However I also become liable for paying interest on that 90k, e.g. with total of 30k that I need to pay off in 20 years.
That's only true if you take the whole 20 years to pay it off.
What's really happening is every month (or, more often) they are calculating how much money you actually owe them in that instant, and charging you interest for the use of that money.
Your credit card does exactly the same thing, you know.
People don't like uncertainty, and so they projected that if you make only the minimum payment on the mortgage every month for the full term, then interest will amount to that much -- in fact, this projection must be done to correctly compute the monthly minimum payment. The assumption is that you want all payments to be equal, and have the last payment finish with a balance of $0.00. That's actually a pretty tricky math problem.
It is a plan. You don't have to follow it. You can exceed minimum payments.
This makes my overall debt be 120k
No. That's only true if the mortgage runs to term and you only make minimum payments.
Your credit card has a very similar statement as well. However, with the credit card you don't plan to pay minimum payments forever, now do you? Obviously, if you make more than minimum payments and pay the card off, then that projected interest never happens. So you disregard that number.
Well... same here.
Selling the house instantly pays off the mortgage, which means they stop charging interest. So the 18 years of interest payments never happen.
What really happens.
I fired up a random amortization calc and tweaked it until I matched your facts: $90k/20 years/$30k interest. According it you've been hacking down the principal of the loan about $280 a month. After 2 years the loan principal is down to $83,000.
So. You sell for $110,000. The buyer writes a $110,000 check and gives it to the escrow company. The escrow company gives an $83,000 check to the mortgage. You are out of the mortgage free and clear. They also make out a $27,000 check to you, because that is the rest of the money.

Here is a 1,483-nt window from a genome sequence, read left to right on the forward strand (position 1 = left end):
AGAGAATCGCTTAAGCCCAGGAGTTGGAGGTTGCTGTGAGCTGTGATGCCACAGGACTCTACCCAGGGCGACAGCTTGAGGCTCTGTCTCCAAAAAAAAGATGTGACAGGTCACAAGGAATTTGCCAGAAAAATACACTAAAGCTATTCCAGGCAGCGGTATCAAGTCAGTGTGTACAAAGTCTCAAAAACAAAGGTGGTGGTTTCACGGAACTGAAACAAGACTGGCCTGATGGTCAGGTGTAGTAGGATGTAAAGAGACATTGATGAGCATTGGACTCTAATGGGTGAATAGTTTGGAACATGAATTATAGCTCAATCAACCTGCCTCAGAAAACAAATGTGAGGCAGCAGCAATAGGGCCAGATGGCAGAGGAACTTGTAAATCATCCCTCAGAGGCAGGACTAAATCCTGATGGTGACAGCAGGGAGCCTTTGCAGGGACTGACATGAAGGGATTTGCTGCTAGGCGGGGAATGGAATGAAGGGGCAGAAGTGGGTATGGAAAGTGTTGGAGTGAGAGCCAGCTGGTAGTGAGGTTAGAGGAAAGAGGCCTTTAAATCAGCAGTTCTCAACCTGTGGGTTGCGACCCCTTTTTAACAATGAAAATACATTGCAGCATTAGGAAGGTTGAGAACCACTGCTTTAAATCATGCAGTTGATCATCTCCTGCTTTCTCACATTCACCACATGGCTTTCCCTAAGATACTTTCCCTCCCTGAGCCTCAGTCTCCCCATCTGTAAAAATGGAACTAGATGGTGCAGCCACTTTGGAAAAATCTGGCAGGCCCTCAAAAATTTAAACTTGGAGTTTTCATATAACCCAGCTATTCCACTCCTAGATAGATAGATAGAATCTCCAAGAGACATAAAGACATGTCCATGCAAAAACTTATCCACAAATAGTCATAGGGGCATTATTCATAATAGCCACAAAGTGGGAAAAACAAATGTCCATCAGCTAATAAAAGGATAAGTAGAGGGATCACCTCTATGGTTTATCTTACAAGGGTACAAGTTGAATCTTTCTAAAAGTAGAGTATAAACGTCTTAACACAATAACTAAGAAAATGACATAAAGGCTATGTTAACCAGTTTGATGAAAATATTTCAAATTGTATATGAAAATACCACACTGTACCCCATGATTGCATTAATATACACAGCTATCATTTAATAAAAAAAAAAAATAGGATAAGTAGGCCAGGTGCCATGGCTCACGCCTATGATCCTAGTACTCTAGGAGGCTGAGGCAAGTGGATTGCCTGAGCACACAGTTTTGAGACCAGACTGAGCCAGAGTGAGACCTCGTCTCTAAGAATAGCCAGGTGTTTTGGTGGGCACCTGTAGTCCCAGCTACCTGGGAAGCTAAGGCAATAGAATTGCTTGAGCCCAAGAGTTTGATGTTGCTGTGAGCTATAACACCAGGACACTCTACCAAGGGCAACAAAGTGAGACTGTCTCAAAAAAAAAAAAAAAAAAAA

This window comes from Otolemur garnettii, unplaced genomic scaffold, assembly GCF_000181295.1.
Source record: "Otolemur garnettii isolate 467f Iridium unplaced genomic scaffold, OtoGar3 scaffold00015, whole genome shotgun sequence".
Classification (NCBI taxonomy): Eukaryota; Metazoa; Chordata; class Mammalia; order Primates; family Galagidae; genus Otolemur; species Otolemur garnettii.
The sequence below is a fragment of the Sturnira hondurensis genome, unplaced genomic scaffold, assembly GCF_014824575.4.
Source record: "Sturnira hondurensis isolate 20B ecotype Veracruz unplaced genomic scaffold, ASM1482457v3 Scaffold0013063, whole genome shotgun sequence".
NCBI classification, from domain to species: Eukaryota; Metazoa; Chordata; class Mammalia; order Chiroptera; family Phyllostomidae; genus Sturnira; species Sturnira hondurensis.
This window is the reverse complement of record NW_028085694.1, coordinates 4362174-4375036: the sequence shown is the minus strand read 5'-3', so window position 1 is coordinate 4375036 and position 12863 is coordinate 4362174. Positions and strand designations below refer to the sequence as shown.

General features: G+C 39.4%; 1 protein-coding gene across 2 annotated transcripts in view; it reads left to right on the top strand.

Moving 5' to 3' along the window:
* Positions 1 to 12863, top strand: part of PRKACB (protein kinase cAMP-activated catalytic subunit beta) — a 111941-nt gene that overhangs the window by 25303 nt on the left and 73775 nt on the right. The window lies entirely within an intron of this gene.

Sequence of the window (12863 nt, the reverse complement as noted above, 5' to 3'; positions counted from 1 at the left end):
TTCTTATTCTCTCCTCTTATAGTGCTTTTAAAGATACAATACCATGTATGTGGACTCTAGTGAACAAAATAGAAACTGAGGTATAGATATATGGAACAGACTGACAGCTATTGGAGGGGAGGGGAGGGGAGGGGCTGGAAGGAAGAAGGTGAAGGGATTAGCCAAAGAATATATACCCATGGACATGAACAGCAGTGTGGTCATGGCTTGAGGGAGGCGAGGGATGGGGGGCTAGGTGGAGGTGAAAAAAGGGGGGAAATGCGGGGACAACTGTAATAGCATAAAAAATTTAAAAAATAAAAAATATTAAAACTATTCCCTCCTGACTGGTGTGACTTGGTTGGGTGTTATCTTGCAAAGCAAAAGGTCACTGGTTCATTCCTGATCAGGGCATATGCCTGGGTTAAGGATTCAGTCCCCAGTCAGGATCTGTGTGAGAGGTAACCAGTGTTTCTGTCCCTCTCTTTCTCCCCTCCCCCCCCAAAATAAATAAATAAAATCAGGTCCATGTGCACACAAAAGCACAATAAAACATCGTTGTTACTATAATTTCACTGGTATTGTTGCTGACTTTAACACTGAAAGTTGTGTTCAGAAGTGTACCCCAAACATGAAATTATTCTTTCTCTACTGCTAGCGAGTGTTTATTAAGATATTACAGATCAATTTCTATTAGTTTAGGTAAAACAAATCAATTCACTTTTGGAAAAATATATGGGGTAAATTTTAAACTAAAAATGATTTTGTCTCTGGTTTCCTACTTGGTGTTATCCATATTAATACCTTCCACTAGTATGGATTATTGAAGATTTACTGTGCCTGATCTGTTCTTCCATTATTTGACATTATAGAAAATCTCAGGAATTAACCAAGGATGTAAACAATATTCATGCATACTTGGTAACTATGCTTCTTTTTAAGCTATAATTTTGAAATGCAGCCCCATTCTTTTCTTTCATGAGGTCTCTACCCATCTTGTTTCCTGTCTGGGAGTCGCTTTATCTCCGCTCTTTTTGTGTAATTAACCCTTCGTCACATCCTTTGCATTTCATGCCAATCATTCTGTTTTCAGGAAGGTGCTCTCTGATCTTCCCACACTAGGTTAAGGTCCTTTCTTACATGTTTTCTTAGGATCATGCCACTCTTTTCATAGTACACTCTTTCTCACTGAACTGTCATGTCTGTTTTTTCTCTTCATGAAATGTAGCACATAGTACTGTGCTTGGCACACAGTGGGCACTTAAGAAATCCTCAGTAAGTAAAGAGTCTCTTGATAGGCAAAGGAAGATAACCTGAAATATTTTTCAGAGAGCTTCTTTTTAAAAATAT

Oh, wait. In reality, the escrow company also takes care of a bunch of items that the seller is responsible for paying. That includes closing costs, Realtor commission, title insurance, blah, blah, etc. There's a zillion of em. So your check will be somewhat less than $27,000, but certainly fine money. You then flip that as the down payment on your next home. (or to pay off the bridge loan you used to get the down payment you already made).
You really don't know much about money, though. Learn more.
The nature of this questions has exposed your inexperience with personal finance. A lot of people have "money skills" programmed into them by family, too, and that leads people to "know" stuff about money that just ain't so.
But in reality, knowledge is power. Knowledge is freedom. I am modestly skilled at money, and that means I work when I want to. I am sitting out the lockdown doing exactly what I want to do. Money doesn't worry me or scare me.
Choose to make it a thing to raise your skills and understanding of money. Start reading/following Suze Orman or Dave Ramsey. Read John Bogle's book "Common sense on mutual funds". Let go of what you know that just ain't so. Make yourself an expert. You'll have a lot more control over your life!